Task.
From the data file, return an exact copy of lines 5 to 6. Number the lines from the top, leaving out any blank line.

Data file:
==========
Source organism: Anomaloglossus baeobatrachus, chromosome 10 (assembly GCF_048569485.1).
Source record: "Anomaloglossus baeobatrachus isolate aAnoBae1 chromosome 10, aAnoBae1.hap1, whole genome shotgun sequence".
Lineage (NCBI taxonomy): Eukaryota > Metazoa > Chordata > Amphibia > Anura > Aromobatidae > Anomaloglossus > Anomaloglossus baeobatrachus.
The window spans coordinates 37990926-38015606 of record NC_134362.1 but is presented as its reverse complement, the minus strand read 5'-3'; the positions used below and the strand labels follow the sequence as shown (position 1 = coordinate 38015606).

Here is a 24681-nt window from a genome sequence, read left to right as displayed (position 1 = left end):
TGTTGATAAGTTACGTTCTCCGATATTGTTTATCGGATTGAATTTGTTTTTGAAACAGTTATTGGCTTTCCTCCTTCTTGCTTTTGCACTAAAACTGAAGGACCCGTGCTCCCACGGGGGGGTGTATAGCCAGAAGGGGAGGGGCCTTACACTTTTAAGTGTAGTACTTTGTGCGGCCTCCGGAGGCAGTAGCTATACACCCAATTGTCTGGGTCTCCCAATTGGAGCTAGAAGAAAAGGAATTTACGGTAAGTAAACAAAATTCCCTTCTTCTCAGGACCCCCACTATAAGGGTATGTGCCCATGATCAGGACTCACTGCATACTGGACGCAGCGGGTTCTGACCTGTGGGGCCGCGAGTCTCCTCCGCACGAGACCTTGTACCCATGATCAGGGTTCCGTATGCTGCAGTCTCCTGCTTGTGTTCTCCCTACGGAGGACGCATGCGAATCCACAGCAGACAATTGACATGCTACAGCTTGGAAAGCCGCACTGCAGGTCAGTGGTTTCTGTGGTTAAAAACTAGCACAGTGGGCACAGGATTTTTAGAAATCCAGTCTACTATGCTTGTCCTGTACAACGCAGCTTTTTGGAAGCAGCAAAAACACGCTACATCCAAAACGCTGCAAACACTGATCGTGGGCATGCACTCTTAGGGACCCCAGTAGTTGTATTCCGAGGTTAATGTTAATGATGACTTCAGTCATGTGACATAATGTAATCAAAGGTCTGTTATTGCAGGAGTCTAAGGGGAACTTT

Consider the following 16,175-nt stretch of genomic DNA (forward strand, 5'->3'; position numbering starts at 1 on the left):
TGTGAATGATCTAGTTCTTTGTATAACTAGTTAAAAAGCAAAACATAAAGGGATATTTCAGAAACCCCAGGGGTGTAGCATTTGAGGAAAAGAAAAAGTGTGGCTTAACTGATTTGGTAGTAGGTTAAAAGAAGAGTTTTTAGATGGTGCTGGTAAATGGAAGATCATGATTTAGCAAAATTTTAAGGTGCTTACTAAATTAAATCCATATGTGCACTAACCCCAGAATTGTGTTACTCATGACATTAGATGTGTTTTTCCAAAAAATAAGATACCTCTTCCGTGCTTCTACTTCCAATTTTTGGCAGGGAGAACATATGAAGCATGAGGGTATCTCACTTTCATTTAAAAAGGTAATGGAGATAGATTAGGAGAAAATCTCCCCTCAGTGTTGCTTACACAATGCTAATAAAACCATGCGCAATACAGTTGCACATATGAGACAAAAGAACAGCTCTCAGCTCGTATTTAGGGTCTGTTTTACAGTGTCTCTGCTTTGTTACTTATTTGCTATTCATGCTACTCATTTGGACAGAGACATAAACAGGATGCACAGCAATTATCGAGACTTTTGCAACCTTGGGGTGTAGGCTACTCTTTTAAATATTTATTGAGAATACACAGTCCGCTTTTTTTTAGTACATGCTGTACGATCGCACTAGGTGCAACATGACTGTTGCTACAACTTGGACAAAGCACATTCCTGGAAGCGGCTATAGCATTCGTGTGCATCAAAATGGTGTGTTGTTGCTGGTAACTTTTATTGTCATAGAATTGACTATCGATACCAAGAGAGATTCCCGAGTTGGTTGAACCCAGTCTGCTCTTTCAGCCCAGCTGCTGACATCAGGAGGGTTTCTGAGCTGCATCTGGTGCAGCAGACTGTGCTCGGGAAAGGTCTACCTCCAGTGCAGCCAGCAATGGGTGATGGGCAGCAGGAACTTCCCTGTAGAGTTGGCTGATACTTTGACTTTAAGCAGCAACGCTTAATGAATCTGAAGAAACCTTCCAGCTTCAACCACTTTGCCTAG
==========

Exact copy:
Here is a 24681-nt window from a genome sequence, read left to right as displayed (position 1 = left end):
TGTTGATAAGTTACGTTCTCCGATATTGTTTATCGGATTGAATTTGTTTTTGAAACAGTTATTGGCTTTCCTCCTTCTTGCTTTTGCACTAAAACTGAAGGACCCGTGCTCCCACGGGGGGGTGTATAGCCAGAAGGGGAGGGGCCTTACACTTTTAAGTGTAGTACTTTGTGCGGCCTCCGGAGGCAGTAGCTATACACCCAATTGTCTGGGTCTCCCAATTGGAGCTAGAAGAAAAGGAATTTACGGTAAGTAAACAAAATTCCCTTCTTCTCAGGACCCCCACTATAAGGGTATGTGCCCATGATCAGGACTCACTGCATACTGGACGCAGCGGGTTCTGACCTGTGGGGCCGCGAGTCTCCTCCGCACGAGACCTTGTACCCATGATCAGGGTTCCGTATGCTGCAGTCTCCTGCTTGTGTTCTCCCTACGGAGGACGCATGCGAATCCACAGCAGACAATTGACATGCTACAGCTTGGAAAGCCGCACTGCAGGTCAGTGGTTTCTGTGGTTAAAAACTAGCACAGTGGGCACAGGATTTTTAGAAATCCAGTCTACTATGCTTGTCCTGTACAACGCAGCTTTTTGGAAGCAGCAAAAACACGCTACATCCAAAACGCTGCAAACACTGATCGTGGGCATGCACTCTTAGGGACCCCAGTAGTTGTATTCCGAGGTTAATGTTAATGATGACTTCAGTCATGTGACATAATGTAATCAAAGGTCTGTTATTGCAGGAGTCTAAGGGGAACTTT